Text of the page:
(Readers may be wondering: how can the urban district remain anonymous, now that Bozard has revealed his name? Answer: Bozard is as yet unknown to the education world. He just graduated from the Broad Superintendents Academy and has never been a teacher or principal. His appointment is still unannounced, as the previous superintendent has yet to be officially fired.)

“This is sheer innovation,” Bozard went on to explain. “Ever since we started rating teachers with formulas, we’ve been getting numerous complaints about errors, inconsistencies, absurdities, you name it. So we got together in a secret focus group with industry leaders and came up with this new idea: Let the market be the formula.”

At the Value-Added Bazaar, teachers will view demos of each formula and speak with a value-added consultant. After purchasing their own personal formula (prices range from $10 to $1,000), they will take a personality test. This will match them with a Holistic Evaluation Knowledge Consultant (HEKC) who will manage their Holistic Evaluation Needs. “Research has shown that teachers are valid people, but that they resist change,” said Shelly Speranza, CEO of Valid People, Inc. “So our consultants begin by affirming the teachers as people. Then they tell them that if they want to stay human, they will have to change, because humans change. For consistency’s sake, we make sure that our evaluations match the value-added ratings.” Consultants earn a minimum of $1,000 a day, but each teacher will only have to pay $100 a month for the services.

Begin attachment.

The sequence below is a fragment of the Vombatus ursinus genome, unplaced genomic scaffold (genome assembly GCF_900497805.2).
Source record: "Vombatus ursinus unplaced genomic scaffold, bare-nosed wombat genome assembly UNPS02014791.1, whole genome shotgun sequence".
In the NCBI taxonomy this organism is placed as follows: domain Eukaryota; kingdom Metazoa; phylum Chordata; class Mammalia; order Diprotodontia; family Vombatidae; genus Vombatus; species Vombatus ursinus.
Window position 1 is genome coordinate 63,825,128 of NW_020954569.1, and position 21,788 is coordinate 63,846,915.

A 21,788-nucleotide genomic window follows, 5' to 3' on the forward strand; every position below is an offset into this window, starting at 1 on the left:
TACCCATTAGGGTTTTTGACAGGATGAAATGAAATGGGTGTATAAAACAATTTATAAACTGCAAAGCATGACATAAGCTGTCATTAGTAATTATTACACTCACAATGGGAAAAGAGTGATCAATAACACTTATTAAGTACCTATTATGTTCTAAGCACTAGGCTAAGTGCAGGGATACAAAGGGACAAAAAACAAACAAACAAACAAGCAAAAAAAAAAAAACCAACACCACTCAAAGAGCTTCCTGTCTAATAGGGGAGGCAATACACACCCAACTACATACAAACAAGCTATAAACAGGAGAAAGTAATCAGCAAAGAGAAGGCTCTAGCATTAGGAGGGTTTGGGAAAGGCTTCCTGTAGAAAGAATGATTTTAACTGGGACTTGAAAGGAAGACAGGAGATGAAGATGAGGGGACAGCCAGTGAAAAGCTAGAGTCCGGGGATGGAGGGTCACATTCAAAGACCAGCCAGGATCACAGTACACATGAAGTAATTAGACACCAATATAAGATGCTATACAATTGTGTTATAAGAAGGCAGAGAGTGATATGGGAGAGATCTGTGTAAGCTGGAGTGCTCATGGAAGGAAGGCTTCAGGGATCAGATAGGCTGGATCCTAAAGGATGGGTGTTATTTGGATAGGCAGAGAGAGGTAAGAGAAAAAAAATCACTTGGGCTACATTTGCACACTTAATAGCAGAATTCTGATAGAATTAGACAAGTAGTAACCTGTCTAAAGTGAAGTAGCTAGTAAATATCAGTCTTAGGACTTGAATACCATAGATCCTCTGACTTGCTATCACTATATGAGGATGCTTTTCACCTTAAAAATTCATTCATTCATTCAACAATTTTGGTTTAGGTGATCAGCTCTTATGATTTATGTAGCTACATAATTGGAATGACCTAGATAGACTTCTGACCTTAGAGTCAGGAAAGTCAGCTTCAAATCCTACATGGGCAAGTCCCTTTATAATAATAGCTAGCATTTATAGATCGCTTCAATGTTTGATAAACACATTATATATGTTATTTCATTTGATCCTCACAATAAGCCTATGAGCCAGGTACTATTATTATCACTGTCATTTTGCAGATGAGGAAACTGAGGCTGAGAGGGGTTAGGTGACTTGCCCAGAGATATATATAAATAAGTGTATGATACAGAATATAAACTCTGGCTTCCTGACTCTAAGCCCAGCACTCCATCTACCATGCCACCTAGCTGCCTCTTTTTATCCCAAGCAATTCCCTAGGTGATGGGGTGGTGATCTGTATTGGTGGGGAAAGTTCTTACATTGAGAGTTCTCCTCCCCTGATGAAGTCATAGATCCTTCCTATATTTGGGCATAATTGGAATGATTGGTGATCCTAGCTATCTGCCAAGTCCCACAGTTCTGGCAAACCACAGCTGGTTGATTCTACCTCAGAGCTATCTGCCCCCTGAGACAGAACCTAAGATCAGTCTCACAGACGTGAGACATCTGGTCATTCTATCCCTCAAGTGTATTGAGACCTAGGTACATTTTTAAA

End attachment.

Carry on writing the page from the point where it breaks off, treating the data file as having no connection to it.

Although teachers may choose the formula that rates them “effective,” the sum total of ratings will lead to the firing of 50 percent of the teachers. “You see,” explained Speranza, “each time a teacher is rated effective, someone else is rated ineffective. We tally up each teacher’s ‘ineffective’ ratings and divide down the middle. The ones most frequently rated ‘ineffective’ will have to go.”

“Brilliant!” exclaimed the economist and movie actor Brian Handshake. “We’ve been dying to find a way to get rid of teachers so that student achievement can shoot up to the heavens. Now they can get rid of themselves!”

Curiously, teachers have not shown excitement over the bazaar. “I’ve got to prepare a lesson on Blake,” said a high school English teacher. “I don’t have time for this.”

“We’ll hype it up a bit more,” said Bozard, when we passed on her comment. “We’re planning to give out a lot of goodies there.” Noting that teachers often pay out of pocket for required bulletin board supplies, he has ordered a large supply of bulletin board backing paper, colorful borders with stars and animals, staples, construction paper, pushpins, and ready-made rubrics and standards.

In addition, at the bazaar, a leading software and hardware company will be offering to inject microchips in teachers for free. “When they let us track them, we know they’re not hiding anything,” said Bozard. “Their disclosure level isn’t part of the value-added ratings yet, but their HEKC will be informed of it and will treat them accordingly. Over time, their personal lives will figure into their ratings as well.”